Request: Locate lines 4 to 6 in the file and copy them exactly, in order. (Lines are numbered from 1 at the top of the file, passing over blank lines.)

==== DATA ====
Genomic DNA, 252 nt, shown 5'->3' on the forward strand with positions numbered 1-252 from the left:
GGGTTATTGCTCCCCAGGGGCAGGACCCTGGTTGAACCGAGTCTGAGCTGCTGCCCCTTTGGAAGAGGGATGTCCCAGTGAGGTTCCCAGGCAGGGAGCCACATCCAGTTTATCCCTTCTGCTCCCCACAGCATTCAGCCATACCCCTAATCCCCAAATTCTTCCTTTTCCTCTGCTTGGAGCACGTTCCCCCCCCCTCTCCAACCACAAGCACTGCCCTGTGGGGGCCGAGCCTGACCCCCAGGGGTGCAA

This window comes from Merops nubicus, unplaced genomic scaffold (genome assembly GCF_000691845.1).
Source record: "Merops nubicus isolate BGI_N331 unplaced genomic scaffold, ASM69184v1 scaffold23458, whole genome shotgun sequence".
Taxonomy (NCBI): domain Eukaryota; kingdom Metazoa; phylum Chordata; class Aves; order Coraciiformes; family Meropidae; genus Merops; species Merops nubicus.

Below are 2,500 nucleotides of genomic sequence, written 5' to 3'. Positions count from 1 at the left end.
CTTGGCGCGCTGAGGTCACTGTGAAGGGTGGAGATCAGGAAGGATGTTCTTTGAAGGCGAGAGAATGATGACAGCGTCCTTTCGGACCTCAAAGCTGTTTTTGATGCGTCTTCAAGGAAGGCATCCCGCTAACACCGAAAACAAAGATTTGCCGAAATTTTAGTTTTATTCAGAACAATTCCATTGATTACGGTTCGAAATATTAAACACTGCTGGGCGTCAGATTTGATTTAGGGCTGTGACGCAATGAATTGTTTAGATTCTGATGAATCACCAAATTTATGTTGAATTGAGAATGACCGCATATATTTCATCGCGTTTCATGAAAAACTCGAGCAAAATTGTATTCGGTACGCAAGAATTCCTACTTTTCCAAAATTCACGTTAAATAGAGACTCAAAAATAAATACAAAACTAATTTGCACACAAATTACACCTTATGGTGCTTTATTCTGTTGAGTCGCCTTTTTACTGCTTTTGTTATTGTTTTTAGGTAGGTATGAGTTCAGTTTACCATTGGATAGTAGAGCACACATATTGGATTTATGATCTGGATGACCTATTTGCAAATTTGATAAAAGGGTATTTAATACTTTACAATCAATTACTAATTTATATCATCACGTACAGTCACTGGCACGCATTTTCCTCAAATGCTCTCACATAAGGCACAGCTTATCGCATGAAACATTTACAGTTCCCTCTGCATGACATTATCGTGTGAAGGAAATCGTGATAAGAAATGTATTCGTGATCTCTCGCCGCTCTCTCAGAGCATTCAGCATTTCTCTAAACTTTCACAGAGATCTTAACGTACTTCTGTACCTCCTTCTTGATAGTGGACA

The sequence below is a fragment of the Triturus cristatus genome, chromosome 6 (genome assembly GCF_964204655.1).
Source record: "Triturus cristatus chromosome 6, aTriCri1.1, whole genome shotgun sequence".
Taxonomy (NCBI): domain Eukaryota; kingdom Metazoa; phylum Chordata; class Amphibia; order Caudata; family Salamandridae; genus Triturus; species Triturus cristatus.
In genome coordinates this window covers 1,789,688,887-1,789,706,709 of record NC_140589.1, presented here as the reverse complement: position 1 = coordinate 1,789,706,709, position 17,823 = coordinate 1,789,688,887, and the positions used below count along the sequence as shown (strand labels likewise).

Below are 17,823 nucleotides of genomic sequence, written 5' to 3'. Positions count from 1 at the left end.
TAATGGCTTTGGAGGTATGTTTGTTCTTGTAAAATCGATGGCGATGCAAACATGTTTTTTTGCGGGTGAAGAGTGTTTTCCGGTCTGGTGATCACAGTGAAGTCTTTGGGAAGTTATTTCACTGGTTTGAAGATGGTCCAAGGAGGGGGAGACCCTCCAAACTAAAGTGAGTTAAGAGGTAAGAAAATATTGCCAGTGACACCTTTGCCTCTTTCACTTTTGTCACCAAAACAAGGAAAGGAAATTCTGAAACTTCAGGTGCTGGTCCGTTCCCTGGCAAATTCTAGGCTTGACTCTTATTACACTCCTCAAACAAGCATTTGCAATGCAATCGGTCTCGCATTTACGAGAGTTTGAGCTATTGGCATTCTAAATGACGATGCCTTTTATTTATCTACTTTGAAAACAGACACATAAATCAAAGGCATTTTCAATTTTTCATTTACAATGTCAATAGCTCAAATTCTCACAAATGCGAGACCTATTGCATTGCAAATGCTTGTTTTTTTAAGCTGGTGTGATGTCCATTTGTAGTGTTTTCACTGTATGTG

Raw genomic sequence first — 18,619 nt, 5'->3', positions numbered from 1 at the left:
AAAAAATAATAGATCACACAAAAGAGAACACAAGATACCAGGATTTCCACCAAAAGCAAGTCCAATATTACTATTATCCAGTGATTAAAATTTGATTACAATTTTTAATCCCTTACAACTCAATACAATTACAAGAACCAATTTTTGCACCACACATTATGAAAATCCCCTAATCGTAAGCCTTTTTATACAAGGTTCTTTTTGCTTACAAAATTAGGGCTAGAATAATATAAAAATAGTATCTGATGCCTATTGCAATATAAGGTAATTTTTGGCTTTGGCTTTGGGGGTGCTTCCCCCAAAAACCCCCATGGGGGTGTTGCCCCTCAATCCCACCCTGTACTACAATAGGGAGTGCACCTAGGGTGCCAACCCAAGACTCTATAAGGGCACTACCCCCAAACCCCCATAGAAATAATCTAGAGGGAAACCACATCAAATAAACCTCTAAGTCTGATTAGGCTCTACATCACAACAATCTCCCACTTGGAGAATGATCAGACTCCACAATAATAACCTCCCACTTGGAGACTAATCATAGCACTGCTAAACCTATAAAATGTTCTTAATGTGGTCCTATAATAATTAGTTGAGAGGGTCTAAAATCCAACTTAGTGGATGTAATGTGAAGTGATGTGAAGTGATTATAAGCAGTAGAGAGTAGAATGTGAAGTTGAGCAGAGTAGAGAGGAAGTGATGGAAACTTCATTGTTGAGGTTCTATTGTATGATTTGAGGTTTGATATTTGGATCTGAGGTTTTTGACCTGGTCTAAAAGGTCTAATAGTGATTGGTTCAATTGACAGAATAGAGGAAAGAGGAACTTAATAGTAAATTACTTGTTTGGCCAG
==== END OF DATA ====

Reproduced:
Source record: "Merops nubicus isolate BGI_N331 unplaced genomic scaffold, ASM69184v1 scaffold23458, whole genome shotgun sequence".
Taxonomy (NCBI): domain Eukaryota; kingdom Metazoa; phylum Chordata; class Aves; order Coraciiformes; family Meropidae; genus Merops; species Merops nubicus.

Below are 2,500 nucleotides of genomic sequence, written 5' to 3'. Positions count from 1 at the left end.